Arnalds enlisted the aid of acclaimed German-Japanese pianist, Alice Sara Ott, and searched venues around Reykjavík for pianos that exuded the right personality for the project. Using the intimate environment and vintage recording equipment, the duo recorded reinterpretations of select Chopin pieces, focusing mainly on themes of solitude and loneliness. Arnalds then mixed his own arrangements for violin, piano and synthesizer to create a multi-layered experience. The result is a captivating, dreamlike ambient soundscape that feel cinematic and modern even though it is based on compositions dating back more than 200 years.

Trial Track: “Verses”
Rating: 9/10


Tobias Jesso Jr. – Goon

Tobias Jesso Jr. – Goon (True Panther Sounds; 2015)

To quote author Chuck Palahniuk’s novel Fight Club: “it’s only after we’ve lost everything, that we’re free to do anything.” That quote encapsulates 29-year-old singer-songwriter Tobias Jesso Jr.’s journey to the conception of his debut album, Goon. The Vancouver-native moved to Los Angeles to pursue music, but after a nasty breakup, losing his job, a car accident and discovering his mother had cancer, he returned home, defeated. The journey is what makes Goon so endearing. Not only is the songwriting timeless and earnest, there is a fragility and innocence to the execution that can only be attained through self-doubt and insecurity. The album channels ‘70s singer-songwriters like Randy Newman and John Lennon, but with crisp, clear production and quirky nuances that make it feel charming and modern.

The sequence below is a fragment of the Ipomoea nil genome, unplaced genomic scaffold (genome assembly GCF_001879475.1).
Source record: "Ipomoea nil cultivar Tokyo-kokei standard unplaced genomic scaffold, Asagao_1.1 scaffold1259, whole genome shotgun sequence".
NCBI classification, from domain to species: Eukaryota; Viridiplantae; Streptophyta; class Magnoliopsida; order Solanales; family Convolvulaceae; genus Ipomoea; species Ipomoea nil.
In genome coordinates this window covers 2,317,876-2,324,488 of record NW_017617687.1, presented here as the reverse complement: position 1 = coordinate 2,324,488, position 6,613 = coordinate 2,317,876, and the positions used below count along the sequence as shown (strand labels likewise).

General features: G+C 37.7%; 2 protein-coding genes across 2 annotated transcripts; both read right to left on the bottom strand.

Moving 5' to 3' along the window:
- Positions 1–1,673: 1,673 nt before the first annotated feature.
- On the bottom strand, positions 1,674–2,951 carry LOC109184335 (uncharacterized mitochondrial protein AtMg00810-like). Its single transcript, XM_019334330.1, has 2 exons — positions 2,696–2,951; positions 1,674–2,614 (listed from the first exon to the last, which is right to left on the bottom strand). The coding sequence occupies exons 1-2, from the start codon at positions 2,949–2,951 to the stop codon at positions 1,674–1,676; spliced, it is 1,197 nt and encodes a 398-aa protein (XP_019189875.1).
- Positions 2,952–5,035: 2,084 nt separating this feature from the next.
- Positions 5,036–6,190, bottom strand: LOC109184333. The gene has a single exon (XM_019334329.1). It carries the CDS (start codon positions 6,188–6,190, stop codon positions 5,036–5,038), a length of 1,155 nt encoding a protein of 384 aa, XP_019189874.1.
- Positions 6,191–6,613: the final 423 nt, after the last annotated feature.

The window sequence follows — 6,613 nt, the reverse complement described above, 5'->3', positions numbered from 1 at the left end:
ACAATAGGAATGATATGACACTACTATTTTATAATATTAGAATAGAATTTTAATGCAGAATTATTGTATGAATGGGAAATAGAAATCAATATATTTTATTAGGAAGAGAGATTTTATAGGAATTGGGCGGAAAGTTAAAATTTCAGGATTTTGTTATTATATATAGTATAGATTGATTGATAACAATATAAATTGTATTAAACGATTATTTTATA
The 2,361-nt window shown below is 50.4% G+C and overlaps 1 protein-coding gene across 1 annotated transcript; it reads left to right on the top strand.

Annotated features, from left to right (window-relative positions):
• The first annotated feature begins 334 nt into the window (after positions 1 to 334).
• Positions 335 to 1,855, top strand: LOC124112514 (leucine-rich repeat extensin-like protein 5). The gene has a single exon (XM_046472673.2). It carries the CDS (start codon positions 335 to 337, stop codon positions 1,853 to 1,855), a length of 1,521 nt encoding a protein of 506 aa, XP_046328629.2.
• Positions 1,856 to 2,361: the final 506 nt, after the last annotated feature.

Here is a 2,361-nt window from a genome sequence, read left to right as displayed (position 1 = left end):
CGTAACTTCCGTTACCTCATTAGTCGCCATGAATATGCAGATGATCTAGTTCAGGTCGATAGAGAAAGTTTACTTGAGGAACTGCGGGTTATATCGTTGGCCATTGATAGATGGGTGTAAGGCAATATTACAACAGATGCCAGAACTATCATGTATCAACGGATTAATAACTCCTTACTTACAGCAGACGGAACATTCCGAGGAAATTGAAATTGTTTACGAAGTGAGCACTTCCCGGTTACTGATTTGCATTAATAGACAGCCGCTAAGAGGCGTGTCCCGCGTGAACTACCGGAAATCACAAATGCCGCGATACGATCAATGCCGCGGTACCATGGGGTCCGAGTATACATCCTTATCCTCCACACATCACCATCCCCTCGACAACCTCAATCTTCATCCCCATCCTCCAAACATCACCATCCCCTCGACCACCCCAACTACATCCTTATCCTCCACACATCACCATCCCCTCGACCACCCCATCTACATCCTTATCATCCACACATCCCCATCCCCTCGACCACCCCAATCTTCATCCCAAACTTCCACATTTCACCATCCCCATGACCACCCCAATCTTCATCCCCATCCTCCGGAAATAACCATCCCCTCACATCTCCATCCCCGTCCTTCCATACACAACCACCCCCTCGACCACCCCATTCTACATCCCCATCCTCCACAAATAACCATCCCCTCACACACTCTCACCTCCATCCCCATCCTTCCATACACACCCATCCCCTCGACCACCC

For an album that was conceived through failure and loss, Goon is a triumph.

Trial Track: “Hollywood”
Rating: 9/10


THEESatisfaction – EarthEE

THEESatisfaction – EarthEE (Sub Pop; 2015)

With tracks like “Planet For Sale,” “No GMO” and “Post Black, Anyway,” it is clear that the genre-bending Seattle-based duo, THEESatisfaction, have strong opinions on the current state of affairs on their sophomore record, EarthEE.